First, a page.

Starstruck (3 stars)

Starstruck

Toning down her stage delirium, Rose Matafeo's sitcom debut is a cosily charming breeze

There was a time when winning the Edinburgh Comedy Award meant a surefire route to an instant higher profile and, before long, your own TV show. The 1990s, in particular, feels like a golden age of future superstars created in small rooms across the capital: Sean Hughes, Frank Skinner, Steve Coogan, Lee Evans, Jenny Éclair, Dylan Moran, The League Of Gentlemen, and Al Murray all scooped the gong in that decade and are all pretty much household names today. The 21st century though, has witnessed well-deserved winners of comedy's biggest prize not quite ascend to the same giddy heights. As wonderful as they are in their own ways, it's difficult to claim that the likes of Sam Simmons, Adam Riches, John Kearns, David O'Doherty, and Phil Nichol are known to a wider demographic than the comedy community.

Which brings us to Rose Matafeo, the 2018 Edinburgh Comedy Award victor whose solo shows have been a whirlwind of energy, music, dancing, and over-sharing twentysomething angst. Starstruck, the six-part sitcom she has created, co-written (with fellow New Zealand comic Alice Snedden), and appears as central character Jessie, tones her stage persona down a little (asides from one musical-esque routine where she vibes her way around London to 'Return Of The Mack', all the while being cheered on by strangers). After a messy one-night stand, it dawns on Jessie that her fling Tom (Nikesh Patel) is a bona fide movie superstar, but who we learn is destined to waste his talent on big-budget fantasy tripe.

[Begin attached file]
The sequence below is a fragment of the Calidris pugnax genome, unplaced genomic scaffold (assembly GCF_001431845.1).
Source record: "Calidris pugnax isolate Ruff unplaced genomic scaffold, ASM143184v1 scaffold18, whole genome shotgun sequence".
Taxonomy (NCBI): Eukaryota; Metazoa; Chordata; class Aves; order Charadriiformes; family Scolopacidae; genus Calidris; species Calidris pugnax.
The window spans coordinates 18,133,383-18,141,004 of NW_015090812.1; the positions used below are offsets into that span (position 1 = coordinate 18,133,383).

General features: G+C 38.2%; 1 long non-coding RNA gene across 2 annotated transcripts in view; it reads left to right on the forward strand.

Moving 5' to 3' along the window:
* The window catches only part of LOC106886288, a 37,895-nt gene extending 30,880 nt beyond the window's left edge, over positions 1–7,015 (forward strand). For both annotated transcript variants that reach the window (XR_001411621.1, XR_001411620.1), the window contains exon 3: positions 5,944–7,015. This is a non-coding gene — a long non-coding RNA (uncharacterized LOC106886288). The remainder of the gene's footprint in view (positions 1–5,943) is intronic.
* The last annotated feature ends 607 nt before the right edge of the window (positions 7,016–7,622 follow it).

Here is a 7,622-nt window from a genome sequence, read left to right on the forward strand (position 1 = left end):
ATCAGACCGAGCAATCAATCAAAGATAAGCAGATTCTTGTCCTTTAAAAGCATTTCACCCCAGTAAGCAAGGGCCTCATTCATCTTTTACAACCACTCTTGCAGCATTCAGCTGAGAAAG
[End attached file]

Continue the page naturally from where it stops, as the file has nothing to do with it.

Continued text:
Working in a cinema café (one excellent scene has her chucking out customers who are taking up table space to craft their first screenplay) and flatsharing with her florist pal Kate (Emma Sidi), Jessie suddenly finds herself at showbiz shindigs and as a person of interest to the paparazzi (another fine moment has her emerging from Tom's flat to a bank of flashing cameras before one snapper announces she's most likely his cleaner). Meanwhile, Starstruck continues a recent trend of British indie TV comedies that feature an actual Hollywood name (Lisa Kudrow in Feel Good and Will Arnett in The First Team for two), with Minnie Driver showing up only too briefly as Tom's haughty agent.

Dubbed in one place as the UK version of Lena Dunham's Girls, it feels closer in spirit to Judd Apatow's Love or Aziz Ansari's Master Of None. Cosily charming rather than in any way daring, Starstruck is the perfect vehicle for Rose Matafeo to channel her devotion to the romcom, and put herself back in the screen shop-window now that her live career is on hold. What she does next will certainly be intriguing to follow.

BBC One, Monday 26 April, 10.45pm; all episodes available now on BBC iPlayer.

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